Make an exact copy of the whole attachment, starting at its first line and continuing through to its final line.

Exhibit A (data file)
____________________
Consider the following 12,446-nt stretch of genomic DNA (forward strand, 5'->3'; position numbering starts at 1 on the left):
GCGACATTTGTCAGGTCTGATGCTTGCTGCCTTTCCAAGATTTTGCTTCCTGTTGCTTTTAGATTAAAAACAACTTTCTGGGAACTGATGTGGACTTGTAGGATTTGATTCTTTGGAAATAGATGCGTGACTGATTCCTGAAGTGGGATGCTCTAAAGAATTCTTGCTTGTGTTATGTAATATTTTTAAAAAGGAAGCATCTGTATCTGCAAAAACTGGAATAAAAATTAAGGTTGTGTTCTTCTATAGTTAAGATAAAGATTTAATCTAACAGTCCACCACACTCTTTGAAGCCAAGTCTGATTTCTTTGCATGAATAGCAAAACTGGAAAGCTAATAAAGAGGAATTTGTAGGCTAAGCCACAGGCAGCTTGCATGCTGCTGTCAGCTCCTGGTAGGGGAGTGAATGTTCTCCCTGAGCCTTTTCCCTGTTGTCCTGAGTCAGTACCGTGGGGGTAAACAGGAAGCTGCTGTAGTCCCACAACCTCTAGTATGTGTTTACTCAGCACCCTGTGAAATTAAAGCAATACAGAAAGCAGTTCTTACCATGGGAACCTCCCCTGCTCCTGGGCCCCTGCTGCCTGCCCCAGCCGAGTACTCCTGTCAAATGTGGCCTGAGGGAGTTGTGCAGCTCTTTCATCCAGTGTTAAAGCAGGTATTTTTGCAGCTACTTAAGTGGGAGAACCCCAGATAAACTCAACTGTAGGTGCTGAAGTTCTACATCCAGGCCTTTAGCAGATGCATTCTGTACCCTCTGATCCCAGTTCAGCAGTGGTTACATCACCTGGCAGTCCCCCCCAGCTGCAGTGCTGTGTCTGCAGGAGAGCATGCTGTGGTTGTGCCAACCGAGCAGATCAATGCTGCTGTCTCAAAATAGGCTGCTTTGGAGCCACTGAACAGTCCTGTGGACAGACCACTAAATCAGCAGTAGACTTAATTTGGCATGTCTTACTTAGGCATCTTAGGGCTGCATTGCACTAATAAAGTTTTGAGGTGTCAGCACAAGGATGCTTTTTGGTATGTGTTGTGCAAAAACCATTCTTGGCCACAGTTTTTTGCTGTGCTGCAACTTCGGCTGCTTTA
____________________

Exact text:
Consider the following 12,446-nt stretch of genomic DNA (forward strand, 5'->3'; position numbering starts at 1 on the left):
GCGACATTTGTCAGGTCTGATGCTTGCTGCCTTTCCAAGATTTTGCTTCCTGTTGCTTTTAGATTAAAAACAACTTTCTGGGAACTGATGTGGACTTGTAGGATTTGATTCTTTGGAAATAGATGCGTGACTGATTCCTGAAGTGGGATGCTCTAAAGAATTCTTGCTTGTGTTATGTAATATTTTTAAAAAGGAAGCATCTGTATCTGCAAAAACTGGAATAAAAATTAAGGTTGTGTTCTTCTATAGTTAAGATAAAGATTTAATCTAACAGTCCACCACACTCTTTGAAGCCAAGTCTGATTTCTTTGCATGAATAGCAAAACTGGAAAGCTAATAAAGAGGAATTTGTAGGCTAAGCCACAGGCAGCTTGCATGCTGCTGTCAGCTCCTGGTAGGGGAGTGAATGTTCTCCCTGAGCCTTTTCCCTGTTGTCCTGAGTCAGTACCGTGGGGGTAAACAGGAAGCTGCTGTAGTCCCACAACCTCTAGTATGTGTTTACTCAGCACCCTGTGAAATTAAAGCAATACAGAAAGCAGTTCTTACCATGGGAACCTCCCCTGCTCCTGGGCCCCTGCTGCCTGCCCCAGCCGAGTACTCCTGTCAAATGTGGCCTGAGGGAGTTGTGCAGCTCTTTCATCCAGTGTTAAAGCAGGTATTTTTGCAGCTACTTAAGTGGGAGAACCCCAGATAAACTCAACTGTAGGTGCTGAAGTTCTACATCCAGGCCTTTAGCAGATGCATTCTGTACCCTCTGATCCCAGTTCAGCAGTGGTTACATCACCTGGCAGTCCCCCCCAGCTGCAGTGCTGTGTCTGCAGGAGAGCATGCTGTGGTTGTGCCAACCGAGCAGATCAATGCTGCTGTCTCAAAATAGGCTGCTTTGGAGCCACTGAACAGTCCTGTGGACAGACCACTAAATCAGCAGTAGACTTAATTTGGCATGTCTTACTTAGGCATCTTAGGGCTGCATTGCACTAATAAAGTTTTGAGGTGTCAGCACAAGGATGCTTTTTGGTATGTGTTGTGCAAAAACCATTCTTGGCCACAGTTTTTTGCTGTGCTGCAACTTCGGCTGCTTTA